A report released Monday by the Office of the Colorado State Auditor reveals that even among declining revenues and shrinking budgets, Montezuma-Cortez School District Re-1 is financially stable.
The Fiscal Health Analysis of Colorado School Districts report, presented to the Legislative Audit Committee Monday, examined the fiscal state of Colorados 178 school districts. The report, produced annually by the state auditor, covered a three-year period ending June 30, 2010.
In the report, 26 districts had a least one warning indicator of potential financial stress, down from 49 in the 2010 report. The local school district received high marks on the audit, with no warning indicators.
Six ratios are used to determine patterns of concern in districts, including general fund liabilities exceed assets, debt payments exceed the revenue dedicated to repayment, general fund ending balance would cover less than a weeks operating expenses, declines in reserves, previous deficits being paid off by current revenues and declines in general fund balance.
Wise financial planning has allowed the district to weather recent storms, including a decrease in revenue from the state and two significant budget cuts.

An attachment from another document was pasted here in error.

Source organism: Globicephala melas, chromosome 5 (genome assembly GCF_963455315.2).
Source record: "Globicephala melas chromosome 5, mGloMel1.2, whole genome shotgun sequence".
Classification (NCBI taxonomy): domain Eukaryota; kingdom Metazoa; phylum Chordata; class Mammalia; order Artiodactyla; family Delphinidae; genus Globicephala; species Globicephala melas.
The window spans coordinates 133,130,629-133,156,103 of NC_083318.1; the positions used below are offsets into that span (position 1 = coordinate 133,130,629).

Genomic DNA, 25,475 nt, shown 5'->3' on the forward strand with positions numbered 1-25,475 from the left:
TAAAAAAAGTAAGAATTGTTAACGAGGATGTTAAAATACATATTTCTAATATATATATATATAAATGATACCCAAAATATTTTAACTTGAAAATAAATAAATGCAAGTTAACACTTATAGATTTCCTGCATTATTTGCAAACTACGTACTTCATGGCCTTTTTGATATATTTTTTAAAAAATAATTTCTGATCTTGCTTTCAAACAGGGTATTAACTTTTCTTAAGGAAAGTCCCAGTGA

We are where we are by monitoring basically every fiscal decision we make very carefully, said Superintendent Stacy Houser in a phone interview Tuesday. Really, that is pretty much what it comes down to.
The districts fiscal security was aided in the audit by the absence of debt. In two categories, Re-1 received no ratio because the district carries no debt and does not have an existing deficit fund balance.
In the other four categories, the school district showed improvement over the past three years, with a 2.75 asset sufficiency ratio, indicating the districts total assets are adequate to cover its obligations. That number was up from 2.46 in 2008 and 1.97 in 2009.
Large improvements were also visible in the operating margin ratio, which measures the amount added to the school districts reserves for every $1 generated in revenue, and the change in fund balance ration, which indicates whether the school districts reserves in its general fund are increasing or decreasing. Decreases in reserves were noted in 2008 and 2009, though the decrease came through efforts to balance the budget, not from discretionary spending.
Houser said much of the credit for the districts solid fiscal situation belongs to Re-1s chief financial officer, Melissa Brunner, and her staff, as well as the school principals and department members who examine spending and cuts.
They all have to look at every decision we make in positions or programs or general expenditures and they look at it very carefully, he said. We work hard to make sure we are where we need to be.
While the state audit is useful in terms or trend analysis, school districts across the state are still required to submit to yearly in-depth audits that are tied to the districts accreditation with the Colorado Department of Education.
Re-1s formal audit of the 2010-2011 school year will take place in late September or early October.
Reach Kimberly Benedict at email@example.com.